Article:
Patient API Access in MU3


We’re in a Meaningful Use Stage 3 comment period!

The Meaningful Use Stage 3 final rule was published on October 16th, and came with a 60-day open comment period. Anyone can submit a comment here.

Patient API access is a critically important MU3 guarantee

I want to share a comment I’ve submitted that deals with a critically important (and strongly worded) guarantee that MU3 provides: a patient’s right to access data through an API, using “any application of their choice”. This is a critical issue because this guarantee would open up data access in a very wide, very real way — but it also comes with a host of security and privacy concerns (as well as business concerns) that will cause provider organizations to push back against it.

Below is my comment, verbatim. I’d love to hear your thoughts @JoshCMandel.

Josh’s Comment on Patient API Access

The following language pertaining to patient access must be be clarified to ensure it retains its intended potency:

The provider ensures the patient’s health information is available for the patient (or patient-authorized representative) to access using any application of their choice that is configured to meet the technical specifications of the API in the provider’s CEHRT.

The key question here is: which parties need to agree that an app is (so to speak) “okay to use”?

The regulatory intent appears to support the idea that patients make this decision, choosing among all apps that have been configured to work with the provider’s EHR. But what does it take for an app developer to configure an app to work with the provider’s EHR? Beyond technical details, is it okay for a provider to tell an app developer something like:

1. “Sorry, your app sounds good and useful, but we don’t choose to make it available to our patients.”

2. “Sorry, your app might be useful but it’s duplicitive: we already offer a similar functionality to our patients through another app, or through our own portal.”

3. “Sorry, your app is designed to help patients move away from our practice by seeking a second opinion, and that’s against our business interest.”

4. “Sorry, your app offers what we consider to be questionable clinical advice.”

5. “Sorry, we don’t believe your app will do an adequate job of protecting patient data.”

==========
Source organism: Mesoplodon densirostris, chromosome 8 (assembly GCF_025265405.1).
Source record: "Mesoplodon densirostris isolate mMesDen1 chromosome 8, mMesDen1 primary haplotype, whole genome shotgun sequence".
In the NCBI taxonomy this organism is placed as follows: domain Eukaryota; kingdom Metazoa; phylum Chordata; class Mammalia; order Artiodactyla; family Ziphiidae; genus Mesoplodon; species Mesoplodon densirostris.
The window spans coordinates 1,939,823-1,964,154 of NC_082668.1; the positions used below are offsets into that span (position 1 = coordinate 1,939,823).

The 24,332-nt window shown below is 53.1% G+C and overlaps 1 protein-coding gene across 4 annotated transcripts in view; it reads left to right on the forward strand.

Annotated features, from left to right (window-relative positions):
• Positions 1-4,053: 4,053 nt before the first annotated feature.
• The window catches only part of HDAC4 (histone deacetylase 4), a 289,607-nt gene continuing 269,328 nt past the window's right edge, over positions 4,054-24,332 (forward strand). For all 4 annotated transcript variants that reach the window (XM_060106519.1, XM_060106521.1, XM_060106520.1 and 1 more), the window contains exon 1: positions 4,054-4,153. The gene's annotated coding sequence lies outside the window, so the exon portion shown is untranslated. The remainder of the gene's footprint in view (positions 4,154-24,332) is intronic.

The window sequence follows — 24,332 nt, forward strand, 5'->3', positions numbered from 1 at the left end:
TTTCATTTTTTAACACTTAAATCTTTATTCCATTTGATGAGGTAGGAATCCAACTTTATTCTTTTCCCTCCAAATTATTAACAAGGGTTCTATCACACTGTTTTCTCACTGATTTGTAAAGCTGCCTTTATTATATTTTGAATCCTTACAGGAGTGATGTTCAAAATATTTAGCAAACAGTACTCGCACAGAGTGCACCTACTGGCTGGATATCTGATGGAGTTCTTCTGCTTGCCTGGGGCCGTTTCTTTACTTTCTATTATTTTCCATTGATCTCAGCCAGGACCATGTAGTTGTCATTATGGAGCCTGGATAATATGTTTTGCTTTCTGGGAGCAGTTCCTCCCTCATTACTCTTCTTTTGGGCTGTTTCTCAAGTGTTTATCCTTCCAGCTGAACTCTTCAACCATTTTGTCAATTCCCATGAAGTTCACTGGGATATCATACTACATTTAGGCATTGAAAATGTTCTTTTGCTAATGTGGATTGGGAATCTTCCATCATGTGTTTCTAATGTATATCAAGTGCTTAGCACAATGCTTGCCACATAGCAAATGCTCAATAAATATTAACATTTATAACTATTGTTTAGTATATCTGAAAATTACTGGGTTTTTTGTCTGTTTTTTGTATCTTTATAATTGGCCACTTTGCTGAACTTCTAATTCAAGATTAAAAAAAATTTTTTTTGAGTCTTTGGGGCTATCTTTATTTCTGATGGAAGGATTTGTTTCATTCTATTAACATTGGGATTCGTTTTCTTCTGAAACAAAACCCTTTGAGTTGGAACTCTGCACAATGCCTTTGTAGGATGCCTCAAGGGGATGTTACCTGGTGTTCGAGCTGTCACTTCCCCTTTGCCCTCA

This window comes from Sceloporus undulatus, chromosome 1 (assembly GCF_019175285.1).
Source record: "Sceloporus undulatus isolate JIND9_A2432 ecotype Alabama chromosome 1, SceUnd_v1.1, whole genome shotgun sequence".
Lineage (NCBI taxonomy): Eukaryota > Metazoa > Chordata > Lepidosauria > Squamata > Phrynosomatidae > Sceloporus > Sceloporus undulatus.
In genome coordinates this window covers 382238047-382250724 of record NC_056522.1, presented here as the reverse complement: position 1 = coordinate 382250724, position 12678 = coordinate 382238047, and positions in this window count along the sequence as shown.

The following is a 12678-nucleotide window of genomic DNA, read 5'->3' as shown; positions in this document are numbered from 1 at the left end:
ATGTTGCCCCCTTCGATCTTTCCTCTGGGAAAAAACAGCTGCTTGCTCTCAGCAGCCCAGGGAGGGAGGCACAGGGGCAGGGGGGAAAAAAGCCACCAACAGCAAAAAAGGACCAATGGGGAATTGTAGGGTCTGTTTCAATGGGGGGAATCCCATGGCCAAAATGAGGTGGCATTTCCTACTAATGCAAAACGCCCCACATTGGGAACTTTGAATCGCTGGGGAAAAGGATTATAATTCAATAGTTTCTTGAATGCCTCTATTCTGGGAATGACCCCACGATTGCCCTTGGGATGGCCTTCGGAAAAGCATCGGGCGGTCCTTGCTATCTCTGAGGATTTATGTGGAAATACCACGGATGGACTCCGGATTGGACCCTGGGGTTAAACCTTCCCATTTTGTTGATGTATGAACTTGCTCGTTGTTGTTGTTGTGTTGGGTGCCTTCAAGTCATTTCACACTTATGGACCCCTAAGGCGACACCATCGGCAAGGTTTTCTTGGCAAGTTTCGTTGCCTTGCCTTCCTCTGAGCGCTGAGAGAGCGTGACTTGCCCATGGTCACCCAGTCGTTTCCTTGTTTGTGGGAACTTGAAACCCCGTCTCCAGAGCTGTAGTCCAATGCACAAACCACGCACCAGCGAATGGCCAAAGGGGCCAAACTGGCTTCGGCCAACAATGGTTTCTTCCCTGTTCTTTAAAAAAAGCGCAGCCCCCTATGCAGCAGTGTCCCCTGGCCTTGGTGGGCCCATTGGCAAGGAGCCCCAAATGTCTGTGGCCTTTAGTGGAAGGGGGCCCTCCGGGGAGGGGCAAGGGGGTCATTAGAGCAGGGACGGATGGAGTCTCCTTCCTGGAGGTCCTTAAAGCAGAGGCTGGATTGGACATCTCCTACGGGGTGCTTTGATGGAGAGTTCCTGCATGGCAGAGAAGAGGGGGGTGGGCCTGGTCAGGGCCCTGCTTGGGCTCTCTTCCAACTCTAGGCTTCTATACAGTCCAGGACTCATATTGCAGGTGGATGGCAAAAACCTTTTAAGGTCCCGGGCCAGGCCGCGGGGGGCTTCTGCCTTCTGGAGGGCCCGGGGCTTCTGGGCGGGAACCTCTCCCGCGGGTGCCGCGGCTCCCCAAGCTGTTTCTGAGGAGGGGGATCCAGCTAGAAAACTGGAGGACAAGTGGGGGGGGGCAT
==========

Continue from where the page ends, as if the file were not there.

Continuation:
CMS should clarify that providers may not use these excuses to prohibit apps from becoming available to patients. If a provider can reject apps for policy reasons like the ones described above, this will lead to an environment that fails to provide patients a right to access their data in a useful way.

But of course some of the concerns above are important, especially as they begin to touch on clinical utility and data protection. CMS should clarify that protection comes, ultimately, from allowing patients to make informed decisions about which apps to use. It is reasonable for providers to share warnings, or endorsements, or to ask questions like “Are you sure?” with specific confirmations, or to assign apps to different levels of trust or approval — but a provider must not prohibit a patient from using a specific app (just as they must not refuse to fax a patient’s data to a patient-specified phone number).

One important step in ensuring this kind of access will be clarification about who is responsible for a data breach in the case where a patient has approved an app to access EHR data. The Office for Civil Rights should issue a clear statement that providers are not responsible for what happens downstream, after healthcare data are shared with a patient-selected and patient-authorized app. By analogy, we expect providers to share healthcare information by fax to any phone number that a patient identifies, as long as the patient has authorized the transmission; we should look at sharing data with apps the same way. This kind of clear statement from OCR will be a necessary step to ensure that providers do not perceive conflicting obligations.

OAuth2 for Healthcare: Are we ready?


Last weekend I got an email asking whether OAuth 2.0 is ready to deploy for healthcare. Given SMART’s use on OAuth 2.0, I think so! Here’s the exchange…

The question I received


I realize that the big news is the NPRMs being released, but one thing that I have been interested in is the big push for using OAuth 2.0 with newer standards (primarily FHIR related), and the known vulnerabilities in OAuth2.0.

I realize that HL7’s security Workgroup has experts and the other organizations consult experts (and I’m certainly not questioning the work they have done in this area) , but considering we are talking about healthcare data – it seems that it might have raised at least a few eyebrows and would have been addressed more openly.

Below are just a few links that explain.  I do not know how many – if any – of these vulnerabilities have been resolved since these were printed.

I just thought this was interesting…

My executive summary-level response:

There have been many reports of flawed OAuth 2.0 implementations, but there have not been security vulnerabilities identified in the OAuth 2.0 framework itself.  The community is constantly improving on best practices that help developers avoid implementation pitfalls.  There are already real-world OAuth 2.0 deployments in healthcare.

My more detailed take:

The overall system security of an OAuth 2.0 implementation depends critically on a substantial number of implementation details (as with any reasonably-capable authorization framework). The core OAuth 2.0 spec is accompanied by a “Threat Model and Security Considerations” document (RFC 6819) outlining many risks; and other groups have performed related analyses. The bottom line is that a robust implementation of OAuth 2.0 must account for these risks and ensure that appropriate mitigations are in place.